This time a year ago it was hard to fathom what laid ahead for Tiger Woods. Would his personal problems be a blip on the radar? Would he have renewed focus on his game? Would he even play in 2010? We got all those answers, and most of them were quite ugly. So rather than venture a guess at how he’ll return with a fresh start in 2011, I’ll just cling to the hopes that he’s back to being the Tiger Woods that we’ve grown to know, and love, and hate.
If you forgot what it’s like when Tiger Woods contends on a Sunday, just think back a couple weeks. The sports world didn’t drop the NFL, but it definitely allowed golf to capture a nice sliver of the public’s attention, and that was for an 18-man Silly Season event. The Chevron World Challenge!!! That’s what we’ve always called a silly season, made-for-TV, Tiger gets his pals together for a weekend of golf and disguise it as a golf event.
Instead of a ho-hum tournament, Tiger charged out to a big Sunday morning lead with only one man able to catch him. Just so happens that man was Graeme McDowell, who chased down world number two, and in the process locked up his spot as 2010’s global player of the year. Would those clutch putts on the 72nd and 73rd holes of the tournament created even a stir outside the hardest of hardcore golf fans had they been against Jim Furyk or Phil Mickelson? Or even world number one Lee Westwood? No way, no how, not even a blip on the radar as Americans vegged out in front of whatever NFL game was filling up the airwaves.
Put that into perspective. Tiger vs. Graeme stole the sporting public’s attention, on an NFL Sunday, in December, in a silly season event. Imagine if that were the Masters? Even the Players?
When Tiger Woods contends, he raises the importance of the event, makes everything all the more dramatic. This isn’t breaking news, mind you. But the showdown at Sherwood earlier this month certainly drove home that point.
He’s So Fun to Root Against
When Tiger Woods isn’t kicking everyone’s butt, it’s so much less enjoyable to root against him. For years I’ve picked sides and rode the Mickelson bandwagon. I have a soft spot for the lovable loser, the guy with the flaws in his swing and mental game, the physique that’s sculpted out of margarine rather than granite.
I’m a long-suffering Jets fan, so I know what’s it’s like to lose a lot. However, as a life-long Yankee fan who grew up knowing them as the hapless Yanks of the 80s and early 90s, I can see why it will be all the more rewarding for Tiger’s legion of fans to see him rise from the depths, the way all great athletes do.
Are you going to get charged up to see who can track down and steel Lee Westwood’s spot? How will we judge rising stars like Kaymer and McIlroy if they topple Woods by default, rather than staring him down eye to eye? If the great one is no longer the favorite to win each time he steps on the course, is no longer the bigger-than-life talent, then there’s also no upstart, no underdog. Without Tiger Woods, there’s no Bob May, no Craig Perks, no Rocco Mediate. There’s also no Phil Mickelson, relegated to always playing second fiddle. There are no Yankees for everyone to root against, there’s just a bunch of Texas Rangers.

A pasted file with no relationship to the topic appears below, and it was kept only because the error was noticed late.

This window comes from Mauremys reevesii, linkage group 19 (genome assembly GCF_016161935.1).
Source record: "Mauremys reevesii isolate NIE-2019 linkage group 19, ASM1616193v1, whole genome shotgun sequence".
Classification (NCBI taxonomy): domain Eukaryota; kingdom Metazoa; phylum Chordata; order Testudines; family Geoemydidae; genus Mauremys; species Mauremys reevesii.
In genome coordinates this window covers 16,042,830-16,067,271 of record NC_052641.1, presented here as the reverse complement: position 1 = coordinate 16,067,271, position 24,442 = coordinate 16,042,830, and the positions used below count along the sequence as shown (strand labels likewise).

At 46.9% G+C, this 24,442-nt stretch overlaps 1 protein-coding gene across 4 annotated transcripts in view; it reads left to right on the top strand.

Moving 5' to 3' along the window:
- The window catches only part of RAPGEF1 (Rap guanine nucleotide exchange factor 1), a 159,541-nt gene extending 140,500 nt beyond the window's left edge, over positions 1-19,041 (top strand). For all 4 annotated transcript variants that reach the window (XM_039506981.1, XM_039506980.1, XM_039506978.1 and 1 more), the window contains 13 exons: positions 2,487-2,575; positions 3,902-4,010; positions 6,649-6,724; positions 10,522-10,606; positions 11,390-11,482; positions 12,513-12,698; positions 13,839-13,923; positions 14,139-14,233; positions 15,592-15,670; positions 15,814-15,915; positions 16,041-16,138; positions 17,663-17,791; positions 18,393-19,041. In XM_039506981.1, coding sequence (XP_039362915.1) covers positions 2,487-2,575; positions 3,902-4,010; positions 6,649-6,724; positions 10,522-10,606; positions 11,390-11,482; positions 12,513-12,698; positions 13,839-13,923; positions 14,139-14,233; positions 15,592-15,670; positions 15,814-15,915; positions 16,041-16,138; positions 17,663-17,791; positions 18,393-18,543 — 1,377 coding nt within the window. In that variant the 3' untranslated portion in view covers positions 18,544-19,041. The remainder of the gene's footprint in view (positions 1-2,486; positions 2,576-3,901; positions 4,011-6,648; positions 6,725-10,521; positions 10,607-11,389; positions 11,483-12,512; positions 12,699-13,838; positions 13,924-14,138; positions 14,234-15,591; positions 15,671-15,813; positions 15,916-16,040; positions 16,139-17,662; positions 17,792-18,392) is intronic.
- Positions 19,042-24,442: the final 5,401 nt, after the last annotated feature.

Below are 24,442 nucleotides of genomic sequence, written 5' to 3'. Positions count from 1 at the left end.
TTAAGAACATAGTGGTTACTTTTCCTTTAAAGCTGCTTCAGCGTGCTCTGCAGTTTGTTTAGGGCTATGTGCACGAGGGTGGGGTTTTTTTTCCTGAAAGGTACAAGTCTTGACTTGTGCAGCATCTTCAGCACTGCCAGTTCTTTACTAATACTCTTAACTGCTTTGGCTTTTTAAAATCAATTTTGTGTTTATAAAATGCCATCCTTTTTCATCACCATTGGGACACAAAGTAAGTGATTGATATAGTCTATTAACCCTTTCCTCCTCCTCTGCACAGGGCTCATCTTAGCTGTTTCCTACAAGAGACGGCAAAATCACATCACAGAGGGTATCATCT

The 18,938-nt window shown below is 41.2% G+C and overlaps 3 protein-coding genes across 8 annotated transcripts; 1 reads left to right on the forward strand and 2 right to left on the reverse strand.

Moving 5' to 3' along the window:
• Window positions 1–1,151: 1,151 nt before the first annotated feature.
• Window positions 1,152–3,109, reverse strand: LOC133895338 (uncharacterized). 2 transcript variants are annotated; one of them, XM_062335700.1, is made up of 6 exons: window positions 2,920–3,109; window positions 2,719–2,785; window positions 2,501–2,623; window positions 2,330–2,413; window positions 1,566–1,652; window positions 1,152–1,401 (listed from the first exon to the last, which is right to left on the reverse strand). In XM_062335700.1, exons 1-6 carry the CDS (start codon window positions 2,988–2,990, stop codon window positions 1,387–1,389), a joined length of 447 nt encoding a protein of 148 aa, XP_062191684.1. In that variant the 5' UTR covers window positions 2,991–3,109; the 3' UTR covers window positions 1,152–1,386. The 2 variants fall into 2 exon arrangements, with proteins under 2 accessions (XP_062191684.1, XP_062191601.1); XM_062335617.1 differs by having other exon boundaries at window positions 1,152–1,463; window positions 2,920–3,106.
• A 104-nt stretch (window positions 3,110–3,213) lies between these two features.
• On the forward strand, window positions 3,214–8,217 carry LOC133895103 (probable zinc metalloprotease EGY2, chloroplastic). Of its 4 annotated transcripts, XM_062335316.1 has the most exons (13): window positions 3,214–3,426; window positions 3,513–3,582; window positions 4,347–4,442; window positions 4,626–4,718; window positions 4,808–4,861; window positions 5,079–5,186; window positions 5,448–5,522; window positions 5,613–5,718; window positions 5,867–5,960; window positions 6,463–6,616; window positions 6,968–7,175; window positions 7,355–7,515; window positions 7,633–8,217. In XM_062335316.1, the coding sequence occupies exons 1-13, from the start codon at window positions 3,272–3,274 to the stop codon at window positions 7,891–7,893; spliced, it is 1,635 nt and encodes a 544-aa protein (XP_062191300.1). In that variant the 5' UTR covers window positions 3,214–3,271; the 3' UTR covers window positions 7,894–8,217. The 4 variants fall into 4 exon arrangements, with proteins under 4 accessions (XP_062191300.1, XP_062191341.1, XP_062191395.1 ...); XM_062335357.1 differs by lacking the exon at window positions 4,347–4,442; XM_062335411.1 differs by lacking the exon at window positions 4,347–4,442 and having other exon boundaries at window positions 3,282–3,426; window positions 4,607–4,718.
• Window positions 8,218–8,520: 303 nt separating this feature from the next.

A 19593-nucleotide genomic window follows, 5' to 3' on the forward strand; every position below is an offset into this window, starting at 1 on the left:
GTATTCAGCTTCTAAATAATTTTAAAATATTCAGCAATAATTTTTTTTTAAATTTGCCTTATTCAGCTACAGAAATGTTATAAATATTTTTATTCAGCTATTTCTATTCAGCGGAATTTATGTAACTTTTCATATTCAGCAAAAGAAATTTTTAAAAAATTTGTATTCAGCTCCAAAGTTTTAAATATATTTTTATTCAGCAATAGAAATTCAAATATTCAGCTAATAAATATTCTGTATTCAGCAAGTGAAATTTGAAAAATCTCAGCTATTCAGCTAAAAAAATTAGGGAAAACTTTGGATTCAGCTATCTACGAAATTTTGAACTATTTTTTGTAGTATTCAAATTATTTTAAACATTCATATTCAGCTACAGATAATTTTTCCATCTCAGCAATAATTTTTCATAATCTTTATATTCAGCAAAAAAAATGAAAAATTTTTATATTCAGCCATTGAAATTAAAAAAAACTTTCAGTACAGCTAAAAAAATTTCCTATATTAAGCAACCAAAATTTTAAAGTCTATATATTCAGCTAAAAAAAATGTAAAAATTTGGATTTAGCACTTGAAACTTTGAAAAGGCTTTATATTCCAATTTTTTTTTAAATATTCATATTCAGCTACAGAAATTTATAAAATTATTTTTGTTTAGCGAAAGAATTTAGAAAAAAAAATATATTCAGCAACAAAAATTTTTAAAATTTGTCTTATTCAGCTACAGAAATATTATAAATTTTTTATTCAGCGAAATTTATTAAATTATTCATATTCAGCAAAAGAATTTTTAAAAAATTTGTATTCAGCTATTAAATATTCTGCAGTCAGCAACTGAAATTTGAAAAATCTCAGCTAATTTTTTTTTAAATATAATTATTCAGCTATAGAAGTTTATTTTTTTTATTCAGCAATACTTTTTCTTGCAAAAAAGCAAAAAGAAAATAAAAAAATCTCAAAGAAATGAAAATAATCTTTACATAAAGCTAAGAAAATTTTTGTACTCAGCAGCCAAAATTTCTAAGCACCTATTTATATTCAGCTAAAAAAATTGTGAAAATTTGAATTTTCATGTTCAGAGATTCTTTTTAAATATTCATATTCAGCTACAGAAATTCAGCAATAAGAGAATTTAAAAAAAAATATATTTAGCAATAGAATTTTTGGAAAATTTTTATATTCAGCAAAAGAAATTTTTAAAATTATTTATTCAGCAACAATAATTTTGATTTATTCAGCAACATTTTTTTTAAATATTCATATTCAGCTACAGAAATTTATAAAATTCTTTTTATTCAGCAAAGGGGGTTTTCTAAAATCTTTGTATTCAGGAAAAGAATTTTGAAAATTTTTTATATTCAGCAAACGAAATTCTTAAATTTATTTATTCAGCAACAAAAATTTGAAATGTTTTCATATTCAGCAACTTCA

In the past, I’ve said Tiger was too perfect, too robotic in his ability to annihilate the competition, serving as a Terminator who was programmed to destroy all golfers and golf courses in his path, and keep the fans and the public as far as possible without costing him the millions upon millions of dollars Nike pays for him to be just likeable enough to sell swoosh shirts, swoosh shoes, and swoosh drivers.
It was easy to define why I didn’t like the guy: He wasn’t human, didn’t have any flaws. But as we sit here in December, 2010, stop the presses. He defines the word fault. He embodies words like disloyal, disingenuous, and disengaged from reality. I’m not going to judge him, I’m going to celebrate him and his sudden dip into being human, being one of us, with faults and weaknesses. How will he respond? I’m hardly the only one waiting to see, and that’s going to take interest in Wood from a general fascination and raise it to wild curiosity. The gawking of this year’s Masters and the morbid interest in his personal life should wane and we can look forward to how this great athlete will resurrect his career after hitting low.
America loves a reclamation story, and even though it’s hard to say Tiger fell far – from number one to two – the truth is he fell farther than any athlete in the modern era. His entire persona has crumbled, and his grip as the world’s top ranked golf was assumed to be so strong that to fall one spot might as well be anyone else in the Top 10 falling out of the Top 100.
When it comes down to it, Tiger Woods has defined golf for more than a decade. He’s been the measuring stick, but also the one who elevated golf to where it is today. As the recession eases and the PGA Tour continues to battle to keep sponsors, it needs Tiger Woods. Despite companies shying away from Tiger as an endorser, all they need to do is pop in the tape, and pull up the ratings from the Chevron and remind the people funding the tour just how great golf will be when Tiger’s back on top.
I, for one, cannot wait to see it.
Photo credit: © Erik J. Barzeski, The Sand Trap .com.